clock menu more-arrow no yes

Filed under:

2016 NFL Draft Profile: Purdue CB Frankie Williams

Purdue's other corner will try to continue an impressive career in the NFL.

Brian Spurlock-USA TODAY Sports

This past season Purdue had two of the better corners in the Big Ten. Both guys were proven multi-year starters that could end up drafted this weekend. Naturally, Greg Hudson often had them playing with a 10 yard cushion on most passing downs. This was none more apparent than the 35-28 loss to Bowling Green, when Hudson sold out against the big play only to let Matt Johnson, a quality quarterback, carve the Boilermakers up for 402 yards on 43 completions. The Falcons rarely got a big play, but converting first downs was rarely difficult and sustained drives were the norm.

That's what makes evaluating a guy like Williams so difficult. Clearly, he and Anthony Brown have talent or they wouldn't be considered as draft prospects. Like many other players under Darrell Hazell and his coordinators, that talent was grossly, even criminally, misused.

Frankie Williams -€” CB

5'9", 186 pounds

19 bench press reps at 225 pounds

4.49 seconds 40-yard dash

Vertical Jump: 33.5 inches

10 career interceptions

Strengths

Williams had an excellent career for a very bad team. That is the best way to sum up his time in West Lafayette. He started as a redshirt freshman for Danny Hope in 2012 and played in almost every game in his career. In 2014 he was a second team all-Big Ten selection and had a total of 74 tackles and three interceptions. One of those picks was a long return for a touchdown against Iowa. As a senior he was an honorable mention all-Big Ten selection with 47 tackles and three more picks as teams played away from him. He served as Purdue's primary punt returner and averaged eight yards per return.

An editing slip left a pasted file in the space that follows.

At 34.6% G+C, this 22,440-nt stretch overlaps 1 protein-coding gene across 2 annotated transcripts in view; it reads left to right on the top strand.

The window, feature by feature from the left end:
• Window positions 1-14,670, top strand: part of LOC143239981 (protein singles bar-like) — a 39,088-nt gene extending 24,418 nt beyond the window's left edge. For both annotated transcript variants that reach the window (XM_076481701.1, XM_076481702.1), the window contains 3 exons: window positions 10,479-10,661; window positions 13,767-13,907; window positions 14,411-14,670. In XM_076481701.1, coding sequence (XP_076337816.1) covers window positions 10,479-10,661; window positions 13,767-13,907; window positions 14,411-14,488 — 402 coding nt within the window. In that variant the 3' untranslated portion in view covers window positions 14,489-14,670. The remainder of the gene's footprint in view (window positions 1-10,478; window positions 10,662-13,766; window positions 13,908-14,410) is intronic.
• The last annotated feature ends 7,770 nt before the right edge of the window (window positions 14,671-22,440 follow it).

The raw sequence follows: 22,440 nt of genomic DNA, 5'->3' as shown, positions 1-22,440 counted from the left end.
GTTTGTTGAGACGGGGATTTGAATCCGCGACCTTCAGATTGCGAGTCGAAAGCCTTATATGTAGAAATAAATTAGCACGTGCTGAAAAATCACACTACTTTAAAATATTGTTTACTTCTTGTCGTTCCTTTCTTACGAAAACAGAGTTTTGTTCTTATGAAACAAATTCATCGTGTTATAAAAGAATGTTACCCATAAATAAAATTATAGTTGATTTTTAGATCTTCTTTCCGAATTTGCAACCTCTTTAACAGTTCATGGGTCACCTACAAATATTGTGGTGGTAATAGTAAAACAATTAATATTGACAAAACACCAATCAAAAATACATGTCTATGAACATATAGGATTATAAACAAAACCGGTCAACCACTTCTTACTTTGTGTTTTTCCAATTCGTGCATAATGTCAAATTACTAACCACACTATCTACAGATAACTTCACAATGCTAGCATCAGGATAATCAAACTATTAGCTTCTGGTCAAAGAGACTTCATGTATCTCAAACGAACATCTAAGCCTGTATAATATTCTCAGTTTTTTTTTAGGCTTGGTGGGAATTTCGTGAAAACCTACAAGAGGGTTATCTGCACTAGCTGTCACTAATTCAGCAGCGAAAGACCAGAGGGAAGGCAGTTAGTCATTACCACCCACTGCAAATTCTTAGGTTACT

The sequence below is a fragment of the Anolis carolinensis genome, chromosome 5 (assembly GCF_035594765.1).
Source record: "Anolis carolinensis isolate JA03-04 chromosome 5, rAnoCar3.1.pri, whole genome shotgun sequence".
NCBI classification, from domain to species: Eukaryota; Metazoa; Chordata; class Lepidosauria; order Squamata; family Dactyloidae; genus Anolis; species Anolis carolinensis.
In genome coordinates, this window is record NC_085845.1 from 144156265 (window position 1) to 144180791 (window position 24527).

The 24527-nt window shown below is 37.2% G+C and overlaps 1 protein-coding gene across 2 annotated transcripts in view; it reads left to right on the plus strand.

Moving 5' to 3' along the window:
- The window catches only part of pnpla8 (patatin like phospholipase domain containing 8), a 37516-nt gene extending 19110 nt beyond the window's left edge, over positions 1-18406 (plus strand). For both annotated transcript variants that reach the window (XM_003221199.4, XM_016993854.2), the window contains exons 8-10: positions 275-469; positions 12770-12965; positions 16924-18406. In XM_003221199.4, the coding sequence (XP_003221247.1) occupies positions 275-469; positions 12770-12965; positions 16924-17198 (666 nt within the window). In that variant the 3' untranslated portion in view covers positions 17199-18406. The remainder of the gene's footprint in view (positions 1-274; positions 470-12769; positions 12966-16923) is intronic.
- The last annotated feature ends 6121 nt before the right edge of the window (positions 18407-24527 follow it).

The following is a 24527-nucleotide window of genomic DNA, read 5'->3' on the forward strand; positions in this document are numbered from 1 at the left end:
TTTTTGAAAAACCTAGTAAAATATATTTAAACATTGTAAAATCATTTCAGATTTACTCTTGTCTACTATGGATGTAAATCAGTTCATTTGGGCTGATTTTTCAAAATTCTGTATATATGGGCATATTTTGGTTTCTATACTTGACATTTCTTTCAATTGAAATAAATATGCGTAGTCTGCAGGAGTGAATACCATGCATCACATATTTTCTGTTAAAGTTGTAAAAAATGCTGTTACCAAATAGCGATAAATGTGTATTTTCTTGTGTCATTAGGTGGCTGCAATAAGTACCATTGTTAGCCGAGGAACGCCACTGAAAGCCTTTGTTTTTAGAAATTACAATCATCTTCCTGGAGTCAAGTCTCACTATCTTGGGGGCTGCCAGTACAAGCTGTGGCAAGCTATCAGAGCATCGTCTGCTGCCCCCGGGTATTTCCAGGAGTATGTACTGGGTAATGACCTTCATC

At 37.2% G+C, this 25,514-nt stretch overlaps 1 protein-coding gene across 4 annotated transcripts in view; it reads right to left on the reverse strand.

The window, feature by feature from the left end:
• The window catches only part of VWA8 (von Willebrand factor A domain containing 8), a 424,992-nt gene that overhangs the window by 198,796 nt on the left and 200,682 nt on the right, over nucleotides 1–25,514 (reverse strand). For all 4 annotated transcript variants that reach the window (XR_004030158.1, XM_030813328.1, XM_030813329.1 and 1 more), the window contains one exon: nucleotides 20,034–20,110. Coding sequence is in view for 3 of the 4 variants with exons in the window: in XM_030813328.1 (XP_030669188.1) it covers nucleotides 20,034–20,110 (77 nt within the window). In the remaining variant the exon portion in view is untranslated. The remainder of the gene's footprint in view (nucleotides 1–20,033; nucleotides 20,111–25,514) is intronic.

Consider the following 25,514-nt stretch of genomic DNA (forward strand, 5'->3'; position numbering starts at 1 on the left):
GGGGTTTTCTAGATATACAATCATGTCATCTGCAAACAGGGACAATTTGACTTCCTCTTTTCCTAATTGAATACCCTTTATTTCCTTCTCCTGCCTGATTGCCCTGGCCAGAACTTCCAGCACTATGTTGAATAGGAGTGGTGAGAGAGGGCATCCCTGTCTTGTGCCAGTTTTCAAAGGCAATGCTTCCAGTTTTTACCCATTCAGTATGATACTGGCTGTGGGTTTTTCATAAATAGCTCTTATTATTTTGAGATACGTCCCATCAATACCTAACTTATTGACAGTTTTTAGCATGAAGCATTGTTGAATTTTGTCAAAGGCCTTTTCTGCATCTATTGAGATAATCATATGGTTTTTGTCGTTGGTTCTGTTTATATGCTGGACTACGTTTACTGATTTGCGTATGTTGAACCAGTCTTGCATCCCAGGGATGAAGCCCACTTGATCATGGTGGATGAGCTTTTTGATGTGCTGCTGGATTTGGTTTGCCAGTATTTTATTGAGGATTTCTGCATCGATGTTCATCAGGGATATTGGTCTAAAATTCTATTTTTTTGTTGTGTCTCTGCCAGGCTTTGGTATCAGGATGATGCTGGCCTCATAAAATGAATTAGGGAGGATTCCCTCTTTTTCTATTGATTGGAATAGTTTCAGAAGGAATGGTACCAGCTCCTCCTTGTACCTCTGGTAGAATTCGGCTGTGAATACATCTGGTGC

Williams' best attribute is his experience. He is not a "wow" type of corner, but he will make the smart play and is a sure tackler. He was a decent punt returner but it seemed like Hazell often went away from him instead of using him more there.

Negatives

Williams is a smaller corner and could potentially make a move to safety a lot like his predecessor, Ricardo Allen. While solid, he is not that impressive compared t many other corners and because of the ridiculous schemes he was playing in for most of his career it is hard to judge his true talent. It is difficult for any corner to look good when he is playing 10 yards off the line of scrimmage on 3rd and five and the receiver in front of him makes an easy 7 yard curl for the first down.

That's what could end up hurting Williams and relegate him to undrafted free agent status. He was often playing so far out of position at the snap it hindered his true ability.